September 29, 2006

Seeking the Face of the Lord

Jesus set the precedent where respect life issues are concerned

On Oct. 1, we observe Respect Life Sunday. We persist in doing so year after year. We can never concede the struggle to promote a culture of life.

We speak for the right to life of the voiceless unborn and the right to life of those who cannot care for themselves in the nighttime of life. And there is much more than a right to life at both ends of the spectrum.

Eloquent and deeply committed proponents of the right to life are prophetic in our culture. Secular materialism and consumerism are a powerful counterforce in society in general and within Christian ranks as well.

Two imposing social instances of the lack of respect for human life are having a deep impact on our local communities.

Here in Marion County, but elsewhere as well, there has been an alarming increase in the number of cold-blooded murders. Something has gone awry. Civil authorities and other community leaders are doing their best to address the problem. Much is drug-related; much is related to the quest for money. For sure, poverty is an issue.

As one reviews the circumstances of the publicized murders, in every case there is an astonishing lack for the value, the dignity, of the human person. One who kills to get money, one who kills to get money to buy drugs, one who kills to win an argument in a street fight, no matter the details, lacks a fundamental respect for human life.

For many, that analysis may sound too philosophical, but it would be hard to deny its truth. Human life becomes dispensable when it is just one more commodity that can be discarded or terminated in the heat of anger or in a drugged or drunken state.

Blessed Teresa of Calcutta once remarked that it is a great poverty indeed that causes someone to terminate the life of the unborn because of inconvenience. She was prophetic in reminding us that a society willing to destroy the unborn won’t stop there.

There is no question that the illegal ownership of guns, the accessibility of illegal drugs, irresponsibility of some parents, indifference in some of our neighborhoods and the impact of poverty in society must be addressed in cooperative social programs. But they are symptoms of a grave moral deficiency in our secular culture. As we address the symptoms of secular materialism that have gone awry, are we willing to name and own the need for respect for human life in all its dimensions?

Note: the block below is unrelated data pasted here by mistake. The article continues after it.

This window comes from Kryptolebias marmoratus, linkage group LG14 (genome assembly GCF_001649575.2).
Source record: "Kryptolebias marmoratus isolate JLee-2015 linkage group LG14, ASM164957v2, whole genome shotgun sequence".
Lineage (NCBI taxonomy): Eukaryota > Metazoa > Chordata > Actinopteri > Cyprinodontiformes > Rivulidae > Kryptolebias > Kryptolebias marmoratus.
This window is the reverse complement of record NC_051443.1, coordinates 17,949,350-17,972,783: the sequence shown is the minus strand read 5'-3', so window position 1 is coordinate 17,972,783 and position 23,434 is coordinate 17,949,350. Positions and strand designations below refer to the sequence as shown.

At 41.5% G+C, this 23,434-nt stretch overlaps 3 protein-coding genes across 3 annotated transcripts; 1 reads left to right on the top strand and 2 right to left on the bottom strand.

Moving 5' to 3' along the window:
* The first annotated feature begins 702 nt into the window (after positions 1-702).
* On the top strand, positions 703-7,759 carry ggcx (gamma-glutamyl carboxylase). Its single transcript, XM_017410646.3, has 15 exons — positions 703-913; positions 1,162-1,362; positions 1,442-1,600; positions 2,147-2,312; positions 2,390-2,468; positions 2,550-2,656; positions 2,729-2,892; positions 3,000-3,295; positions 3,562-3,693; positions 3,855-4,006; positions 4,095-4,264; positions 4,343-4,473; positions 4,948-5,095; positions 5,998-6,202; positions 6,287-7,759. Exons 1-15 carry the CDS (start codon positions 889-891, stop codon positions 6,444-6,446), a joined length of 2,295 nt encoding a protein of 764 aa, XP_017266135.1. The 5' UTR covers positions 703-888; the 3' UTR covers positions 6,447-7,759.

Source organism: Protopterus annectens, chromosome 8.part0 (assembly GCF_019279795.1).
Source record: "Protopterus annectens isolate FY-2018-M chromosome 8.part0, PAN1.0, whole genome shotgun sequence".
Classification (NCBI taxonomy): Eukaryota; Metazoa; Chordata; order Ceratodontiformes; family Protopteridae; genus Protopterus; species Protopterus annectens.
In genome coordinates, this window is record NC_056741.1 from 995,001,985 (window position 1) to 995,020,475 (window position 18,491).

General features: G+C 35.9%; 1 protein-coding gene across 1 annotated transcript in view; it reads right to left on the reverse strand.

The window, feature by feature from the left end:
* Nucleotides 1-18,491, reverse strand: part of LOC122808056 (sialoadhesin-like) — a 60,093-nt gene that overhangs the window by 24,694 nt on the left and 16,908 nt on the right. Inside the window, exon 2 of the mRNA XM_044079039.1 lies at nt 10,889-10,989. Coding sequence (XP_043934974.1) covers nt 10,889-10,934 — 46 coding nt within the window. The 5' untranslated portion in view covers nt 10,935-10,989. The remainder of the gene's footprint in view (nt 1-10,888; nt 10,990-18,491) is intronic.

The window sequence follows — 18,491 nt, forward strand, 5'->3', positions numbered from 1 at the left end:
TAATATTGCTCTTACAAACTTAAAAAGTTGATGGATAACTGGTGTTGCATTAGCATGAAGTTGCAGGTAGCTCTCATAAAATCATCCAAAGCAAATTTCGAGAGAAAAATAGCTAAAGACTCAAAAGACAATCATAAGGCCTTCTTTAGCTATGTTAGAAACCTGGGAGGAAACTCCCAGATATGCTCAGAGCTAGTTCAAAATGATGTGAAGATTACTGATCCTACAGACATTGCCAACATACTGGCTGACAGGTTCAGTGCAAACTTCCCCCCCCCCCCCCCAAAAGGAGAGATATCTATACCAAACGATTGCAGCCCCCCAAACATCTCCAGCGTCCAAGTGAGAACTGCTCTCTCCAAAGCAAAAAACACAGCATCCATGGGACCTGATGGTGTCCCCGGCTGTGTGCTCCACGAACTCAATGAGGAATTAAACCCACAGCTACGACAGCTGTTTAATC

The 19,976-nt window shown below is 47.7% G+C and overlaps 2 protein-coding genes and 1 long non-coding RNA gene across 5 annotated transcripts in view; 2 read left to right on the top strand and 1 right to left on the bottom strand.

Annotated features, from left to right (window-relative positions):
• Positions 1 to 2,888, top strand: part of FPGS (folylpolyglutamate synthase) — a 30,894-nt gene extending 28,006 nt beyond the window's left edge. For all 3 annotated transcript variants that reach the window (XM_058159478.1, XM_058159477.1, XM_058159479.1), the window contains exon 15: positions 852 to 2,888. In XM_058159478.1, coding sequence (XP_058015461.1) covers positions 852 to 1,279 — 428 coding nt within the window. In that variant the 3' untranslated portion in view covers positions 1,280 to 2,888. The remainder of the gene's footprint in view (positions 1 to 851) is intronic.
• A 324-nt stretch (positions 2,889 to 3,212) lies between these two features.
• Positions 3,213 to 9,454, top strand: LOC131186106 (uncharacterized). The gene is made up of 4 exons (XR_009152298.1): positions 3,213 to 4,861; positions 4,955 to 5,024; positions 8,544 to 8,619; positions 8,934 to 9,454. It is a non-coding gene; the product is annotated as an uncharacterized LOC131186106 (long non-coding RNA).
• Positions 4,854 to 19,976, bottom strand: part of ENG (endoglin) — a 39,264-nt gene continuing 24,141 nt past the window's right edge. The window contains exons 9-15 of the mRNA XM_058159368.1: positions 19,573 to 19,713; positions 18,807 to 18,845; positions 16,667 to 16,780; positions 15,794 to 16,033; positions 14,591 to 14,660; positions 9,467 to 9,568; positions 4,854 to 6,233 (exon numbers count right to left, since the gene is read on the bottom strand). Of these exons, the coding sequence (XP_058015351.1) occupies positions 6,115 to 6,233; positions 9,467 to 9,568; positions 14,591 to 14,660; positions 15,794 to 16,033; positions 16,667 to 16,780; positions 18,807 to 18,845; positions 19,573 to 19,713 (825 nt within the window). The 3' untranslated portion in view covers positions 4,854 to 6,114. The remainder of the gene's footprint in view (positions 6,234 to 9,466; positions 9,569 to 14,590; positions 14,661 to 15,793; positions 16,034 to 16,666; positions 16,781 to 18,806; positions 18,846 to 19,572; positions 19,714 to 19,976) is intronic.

Another social issue preoccupies our nation. It is the issue of illegal immi-grants. Isn’t it ironic that, except for our Native Americans, we are a nation of immigrants? Yet, there is a great divide in the nation about how to handle this issue. The proposals run from “throw them all out” to “give them all green cards.”

Recently, an attorney who practices immigration law, Thomas Roach, addressed five common myths about our immigrants (National Catholic Register, Sept. 3, 2006, issue). They included:

  • Illegal immigrants take American jobs. Not true, they work in jobs Americans do not want. Their jobs are minimum wage with no benefits and little opportunity for advancement.
  • Illegal immigrants don’t pay taxes. The overwhelming majority pay the exact same taxes all of us pay. Employers deduct the federal income and social security taxes from their earnings.
  • Illegal aliens don’t learn English or assimilate. It may be true of the elder Mexicans who received only a rudimentary education in Mexico. However, their children go to our schools, are immersed in English and virtually all speak English. Like the Irish, Italians, Germans and Japanese, they will assimilate American culture in the years ahead.
  • They don’t contribute to the U.S. economy and come here to get welfare. They pay taxes and consume goods and services that are vital to the U.S. economy.
  • Illegal aliens should apply to legally come to work in the United States. True, but it is impossible. The present system for employment-based immigration allows only 10,000 low-skill green cards per year for the entire United States. It is a paradox: The U.S. needs workers, foreigners want to work, but the present immigration system doesn’t make it possible.

Our Church does not condone the breaking of laws. But our Church also says fix laws that don’t work. Further-more, the estimated 11-12 million illegal immigrants in our country are to be respected in their human dignity. The solution to our situation must be legal, respectful and workable.

To the extent that racism is a significant factor affecting both the incidence of violence in our culture and the issue of illegal immigration, it too is a matter of respect for the dignity of human life. Every human person has a right to respect for his or her dignity. Jesus set the precedent. †


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